What we know deeply about Jacobs-Jenkins’ work is how boldly upsetting it can make some members of the audience, who may not be ready for what this playwright has cooking. When I ask Brandon about whether or not An Octoroon will upset people, he responds, “It is an upsetting play, that’s for sure. In the same breath, I will say that what it is, first and foremost, is a brilliantly funny and deeply interesting play as well. You never know what is coming next. You never know where the play is going. It can take you anywhere, and it actually DOES take you EVERYWHERE. But I don’t consider it to be controversial. I don’t see the controversy around it. This work needs to be produced. These words need to be on stage. The real controversy is that it is not being produced by larger theatres! There is a broader audience that this show deserves! This play is five years old and it has not attained the level of attention that was given to Disgraced or The Humans.”


At this point, the two of us share agreement. Both of those plays, while good solid plays on their own, really didn’t deserve the national attention they got, especially when much better works of playwrighting have been coming out at the same time, covering the same ground in a much more nuanced and sensitive manner, that don’t involve a man-of-color hitting his white wife or white people having a nervous breakdown over the prospect of living in near-poverty. I can see how a play like An Octoroon has much more important things to say about American racial and sociological dynamics, in a manner that will make you laugh as well.


“When it comes to An Octoroon, come ready to see a play unlike any play you have ever seen and unlikely to see again. It is an entirely unique experience.”, he says.


When I ask him how this unique experience has changed him as an artist, he says to me, “I don’t know yet! It’s not over. It’s still happening to me. Ask me in a year! This play realizes some of my particular strange life experiences as a racial being in the world. It’s both personal and professional in that way, to me. It is, simultaneously, a continually complex and generalist script. It reveals opportunities for showing the audience the absurdity of race, as a concept”.


We then talk about what Brandon wants to do with his career. “This is the first full production with a main-stage budget in a bigger theater that I have had the honor of directing. I would like to continue to direct, without giving up on acting. I continually feel the pressure to settle into one discipline: actor, writer or director. But I am deeply moved to write my own stories. When I tell my own stories, I feel at home and I feel competent. But when I am a director, all my synapses are fully firing. This is why I want to seek out opportunities where I can write and direct my own work.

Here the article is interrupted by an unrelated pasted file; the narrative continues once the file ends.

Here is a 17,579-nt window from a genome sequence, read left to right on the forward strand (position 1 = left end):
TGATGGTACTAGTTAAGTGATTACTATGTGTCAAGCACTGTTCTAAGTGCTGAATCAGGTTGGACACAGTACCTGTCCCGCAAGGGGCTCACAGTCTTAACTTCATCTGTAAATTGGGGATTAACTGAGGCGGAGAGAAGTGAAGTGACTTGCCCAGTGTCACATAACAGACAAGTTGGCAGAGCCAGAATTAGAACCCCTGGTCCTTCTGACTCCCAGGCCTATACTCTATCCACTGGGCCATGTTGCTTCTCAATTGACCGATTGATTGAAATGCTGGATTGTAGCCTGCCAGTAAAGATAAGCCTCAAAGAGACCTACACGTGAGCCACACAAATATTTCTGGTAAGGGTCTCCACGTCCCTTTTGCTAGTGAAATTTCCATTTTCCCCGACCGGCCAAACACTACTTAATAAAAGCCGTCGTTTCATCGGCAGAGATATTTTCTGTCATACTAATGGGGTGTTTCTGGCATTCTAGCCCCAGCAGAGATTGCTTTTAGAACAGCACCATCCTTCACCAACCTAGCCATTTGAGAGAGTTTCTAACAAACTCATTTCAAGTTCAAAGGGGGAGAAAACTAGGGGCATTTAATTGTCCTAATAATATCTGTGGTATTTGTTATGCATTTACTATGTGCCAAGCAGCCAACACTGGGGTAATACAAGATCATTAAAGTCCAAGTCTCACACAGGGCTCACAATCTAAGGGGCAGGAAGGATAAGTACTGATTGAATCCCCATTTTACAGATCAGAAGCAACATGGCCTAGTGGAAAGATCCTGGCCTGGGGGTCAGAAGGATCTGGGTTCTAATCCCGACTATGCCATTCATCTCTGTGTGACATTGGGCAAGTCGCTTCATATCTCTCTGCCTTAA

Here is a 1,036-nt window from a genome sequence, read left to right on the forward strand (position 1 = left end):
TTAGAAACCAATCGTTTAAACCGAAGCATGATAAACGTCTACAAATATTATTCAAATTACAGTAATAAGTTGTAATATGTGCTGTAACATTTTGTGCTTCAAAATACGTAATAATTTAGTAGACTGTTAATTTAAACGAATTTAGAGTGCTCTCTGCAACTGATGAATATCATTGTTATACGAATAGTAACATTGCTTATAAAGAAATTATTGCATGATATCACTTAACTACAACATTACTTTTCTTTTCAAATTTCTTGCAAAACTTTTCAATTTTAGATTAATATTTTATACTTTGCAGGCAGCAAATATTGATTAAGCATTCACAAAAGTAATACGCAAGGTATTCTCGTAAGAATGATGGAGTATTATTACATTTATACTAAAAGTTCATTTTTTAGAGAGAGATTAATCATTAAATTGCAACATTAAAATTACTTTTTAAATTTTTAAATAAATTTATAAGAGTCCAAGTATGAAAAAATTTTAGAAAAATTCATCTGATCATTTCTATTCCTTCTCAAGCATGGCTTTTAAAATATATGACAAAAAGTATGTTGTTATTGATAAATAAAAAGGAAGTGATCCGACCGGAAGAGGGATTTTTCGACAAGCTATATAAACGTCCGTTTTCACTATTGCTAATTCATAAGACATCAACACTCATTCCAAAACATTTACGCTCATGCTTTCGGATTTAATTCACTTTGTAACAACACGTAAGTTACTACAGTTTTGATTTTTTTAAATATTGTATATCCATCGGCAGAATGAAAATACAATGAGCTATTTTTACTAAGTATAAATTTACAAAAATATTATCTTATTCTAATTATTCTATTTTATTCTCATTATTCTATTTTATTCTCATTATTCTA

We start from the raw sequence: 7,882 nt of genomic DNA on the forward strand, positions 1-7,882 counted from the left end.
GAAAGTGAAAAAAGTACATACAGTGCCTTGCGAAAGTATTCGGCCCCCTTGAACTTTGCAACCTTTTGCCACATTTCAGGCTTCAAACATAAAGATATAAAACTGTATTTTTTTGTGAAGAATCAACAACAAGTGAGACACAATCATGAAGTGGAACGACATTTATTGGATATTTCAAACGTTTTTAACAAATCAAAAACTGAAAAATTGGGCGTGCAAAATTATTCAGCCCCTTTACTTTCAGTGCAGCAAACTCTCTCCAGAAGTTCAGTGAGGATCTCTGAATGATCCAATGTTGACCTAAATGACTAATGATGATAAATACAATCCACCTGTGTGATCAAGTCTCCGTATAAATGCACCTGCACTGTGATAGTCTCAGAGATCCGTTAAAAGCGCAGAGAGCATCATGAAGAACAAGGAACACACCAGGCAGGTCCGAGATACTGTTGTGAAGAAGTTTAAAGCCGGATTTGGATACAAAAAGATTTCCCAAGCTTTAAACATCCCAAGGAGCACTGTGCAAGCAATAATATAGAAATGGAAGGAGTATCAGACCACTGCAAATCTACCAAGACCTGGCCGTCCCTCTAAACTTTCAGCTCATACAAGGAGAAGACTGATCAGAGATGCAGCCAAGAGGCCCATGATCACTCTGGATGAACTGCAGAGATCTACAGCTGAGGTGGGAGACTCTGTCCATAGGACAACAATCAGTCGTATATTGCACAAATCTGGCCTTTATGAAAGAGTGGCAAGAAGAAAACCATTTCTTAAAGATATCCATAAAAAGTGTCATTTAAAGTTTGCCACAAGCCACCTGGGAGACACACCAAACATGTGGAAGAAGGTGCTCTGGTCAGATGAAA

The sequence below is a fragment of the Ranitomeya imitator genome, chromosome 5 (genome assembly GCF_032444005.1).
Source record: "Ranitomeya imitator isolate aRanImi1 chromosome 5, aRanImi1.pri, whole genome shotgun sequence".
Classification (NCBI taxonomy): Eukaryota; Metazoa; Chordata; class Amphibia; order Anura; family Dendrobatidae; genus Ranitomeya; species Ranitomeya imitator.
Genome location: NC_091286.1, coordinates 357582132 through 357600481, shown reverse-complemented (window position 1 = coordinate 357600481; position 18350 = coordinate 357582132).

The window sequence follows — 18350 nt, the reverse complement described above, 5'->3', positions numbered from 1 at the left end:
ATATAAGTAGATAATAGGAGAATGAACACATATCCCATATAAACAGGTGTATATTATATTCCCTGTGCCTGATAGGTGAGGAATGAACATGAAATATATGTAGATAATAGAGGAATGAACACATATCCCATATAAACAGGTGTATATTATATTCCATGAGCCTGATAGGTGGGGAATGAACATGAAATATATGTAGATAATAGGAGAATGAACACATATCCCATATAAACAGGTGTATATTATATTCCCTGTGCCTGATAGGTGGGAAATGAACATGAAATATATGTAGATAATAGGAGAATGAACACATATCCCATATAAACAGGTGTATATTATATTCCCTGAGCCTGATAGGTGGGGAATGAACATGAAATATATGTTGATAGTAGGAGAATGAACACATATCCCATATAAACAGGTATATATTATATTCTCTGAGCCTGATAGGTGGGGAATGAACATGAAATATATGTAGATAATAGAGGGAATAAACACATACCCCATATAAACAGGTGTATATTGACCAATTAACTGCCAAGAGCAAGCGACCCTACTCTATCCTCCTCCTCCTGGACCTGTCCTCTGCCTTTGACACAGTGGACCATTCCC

I ask him about his next few projects coming up. He tells me about his next acting role as Lord Henry Wotton in Book-It Repertory Theater’s upcoming adaptation of The Picture of Dorian Gray, part of their ongoing incredible season. He also tells me about a writing project he is working on for a new play, with The Umbrella Project. It is a new piece that is based on the works of Jorge Luis Borges and Johann Sebastian Bach. He is also directing an exciting upcoming show at Annex Theatre based on West African Folklore called Anansi and the Halfling, written by Madison Jade Jones.  These are definitely works to look out for.


Brandon J. Simmons is an incredible gem of an artist who knows where he is going and what he wants to do. He is in the prime of his craft, forging ahead in three disciplines, bringing us all kicking-and-screaming into a new way of thinking about theatre, race and storytelling. We can expect amazing things from him.